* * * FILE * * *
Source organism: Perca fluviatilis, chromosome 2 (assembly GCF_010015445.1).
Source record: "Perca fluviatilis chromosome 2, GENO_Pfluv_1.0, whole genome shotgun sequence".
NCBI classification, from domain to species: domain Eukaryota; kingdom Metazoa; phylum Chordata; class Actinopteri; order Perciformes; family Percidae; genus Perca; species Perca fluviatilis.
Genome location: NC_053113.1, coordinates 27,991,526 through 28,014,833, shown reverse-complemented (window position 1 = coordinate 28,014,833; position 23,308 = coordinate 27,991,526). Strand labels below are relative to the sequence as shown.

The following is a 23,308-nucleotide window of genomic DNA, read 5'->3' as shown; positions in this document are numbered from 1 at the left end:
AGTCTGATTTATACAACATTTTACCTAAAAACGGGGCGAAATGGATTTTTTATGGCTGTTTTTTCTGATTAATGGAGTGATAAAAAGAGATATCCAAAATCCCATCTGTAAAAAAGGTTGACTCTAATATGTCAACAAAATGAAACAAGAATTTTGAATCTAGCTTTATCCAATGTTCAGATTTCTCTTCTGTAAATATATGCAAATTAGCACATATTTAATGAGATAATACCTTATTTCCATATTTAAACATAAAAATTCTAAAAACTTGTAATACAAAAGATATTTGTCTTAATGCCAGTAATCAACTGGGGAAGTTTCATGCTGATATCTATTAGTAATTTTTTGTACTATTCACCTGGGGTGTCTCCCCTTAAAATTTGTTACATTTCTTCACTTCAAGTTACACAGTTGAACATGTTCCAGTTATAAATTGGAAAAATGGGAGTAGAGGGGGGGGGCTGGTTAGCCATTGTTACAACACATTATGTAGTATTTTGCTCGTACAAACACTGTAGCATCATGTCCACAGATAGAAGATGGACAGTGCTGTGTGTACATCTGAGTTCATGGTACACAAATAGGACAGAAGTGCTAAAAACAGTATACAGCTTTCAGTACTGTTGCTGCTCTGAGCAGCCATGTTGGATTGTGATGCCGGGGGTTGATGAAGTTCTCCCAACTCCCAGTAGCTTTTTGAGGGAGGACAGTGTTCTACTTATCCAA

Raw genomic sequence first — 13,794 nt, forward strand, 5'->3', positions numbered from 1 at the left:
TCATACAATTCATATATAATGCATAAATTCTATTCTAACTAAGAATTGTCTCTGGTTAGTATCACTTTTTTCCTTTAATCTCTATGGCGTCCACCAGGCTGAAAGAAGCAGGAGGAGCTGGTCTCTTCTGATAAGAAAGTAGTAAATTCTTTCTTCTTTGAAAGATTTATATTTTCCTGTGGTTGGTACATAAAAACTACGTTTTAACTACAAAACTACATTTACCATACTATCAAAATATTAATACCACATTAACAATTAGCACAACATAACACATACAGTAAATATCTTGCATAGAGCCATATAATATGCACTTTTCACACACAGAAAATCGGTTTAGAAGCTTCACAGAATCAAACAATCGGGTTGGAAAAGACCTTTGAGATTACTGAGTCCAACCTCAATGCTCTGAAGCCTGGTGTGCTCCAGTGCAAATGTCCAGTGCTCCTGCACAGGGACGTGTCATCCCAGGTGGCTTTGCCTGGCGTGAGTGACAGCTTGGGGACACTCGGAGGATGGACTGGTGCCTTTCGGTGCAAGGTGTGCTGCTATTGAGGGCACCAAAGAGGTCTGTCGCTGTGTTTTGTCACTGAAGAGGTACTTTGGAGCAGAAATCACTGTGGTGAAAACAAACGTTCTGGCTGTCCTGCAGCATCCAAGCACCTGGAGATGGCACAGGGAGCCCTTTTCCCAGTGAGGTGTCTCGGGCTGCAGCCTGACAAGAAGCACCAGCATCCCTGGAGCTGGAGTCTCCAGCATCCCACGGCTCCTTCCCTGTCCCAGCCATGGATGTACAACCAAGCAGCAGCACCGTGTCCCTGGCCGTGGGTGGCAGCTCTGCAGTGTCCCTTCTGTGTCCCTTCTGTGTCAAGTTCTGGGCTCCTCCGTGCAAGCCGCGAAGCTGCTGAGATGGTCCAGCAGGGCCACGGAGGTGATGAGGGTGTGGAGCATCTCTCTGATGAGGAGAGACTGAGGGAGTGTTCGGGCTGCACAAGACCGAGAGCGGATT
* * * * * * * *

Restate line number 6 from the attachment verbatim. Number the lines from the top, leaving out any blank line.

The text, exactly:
AGTCTGATTTATACAACATTTTACCTAAAAACGGGGCGAAATGGATTTTTTATGGCTGTTTTTTCTGATTAATGGAGTGATAAAAAGAGATATCCAAAATCCCATCTGTAAAAAAGGTTGACTCTAATATGTCAACAAAATGAAACAAGAATTTTGAATCTAGCTTTATCCAATGTTCAGATTTCTCTTCTGTAAATATATGCAAATTAGCACATATTTAATGAGATAATACCTTATTTCCATATTTAAACATAAAAATTCTAAAAACTTGTAATACAAAAGATATTTGTCTTAATGCCAGTAATCAACTGGGGAAGTTTCATGCTGATATCTATTAGTAATTTTTTGTACTATTCACCTGGGGTGTCTCCCCTTAAAATTTGTTACATTTCTTCACTTCAAGTTACACAGTTGAACATGTTCCAGTTATAAATTGGAAAAATGGGAGTAGAGGGGGGGGGCTGGTTAGCCATTGTTACAACACATTATGTAGTATTTTGCTCGTACAAACACTGTAGCATCATGTCCACAGATAGAAGATGGACAGTGCTGTGTGTACATCTGAGTTCATGGTACACAAATAGGACAGAAGTGCTAAAAACAGTATACAGCTTTCAGTACTGTTGCTGCTCTGAGCAGCCATGTTGGATTGTGATGCCGGGGGTTGATGAAGTTCTCCCAACTCCCAGTAGCTTTTTGAGGGAGGACAGTGTTCTACTTATCCAA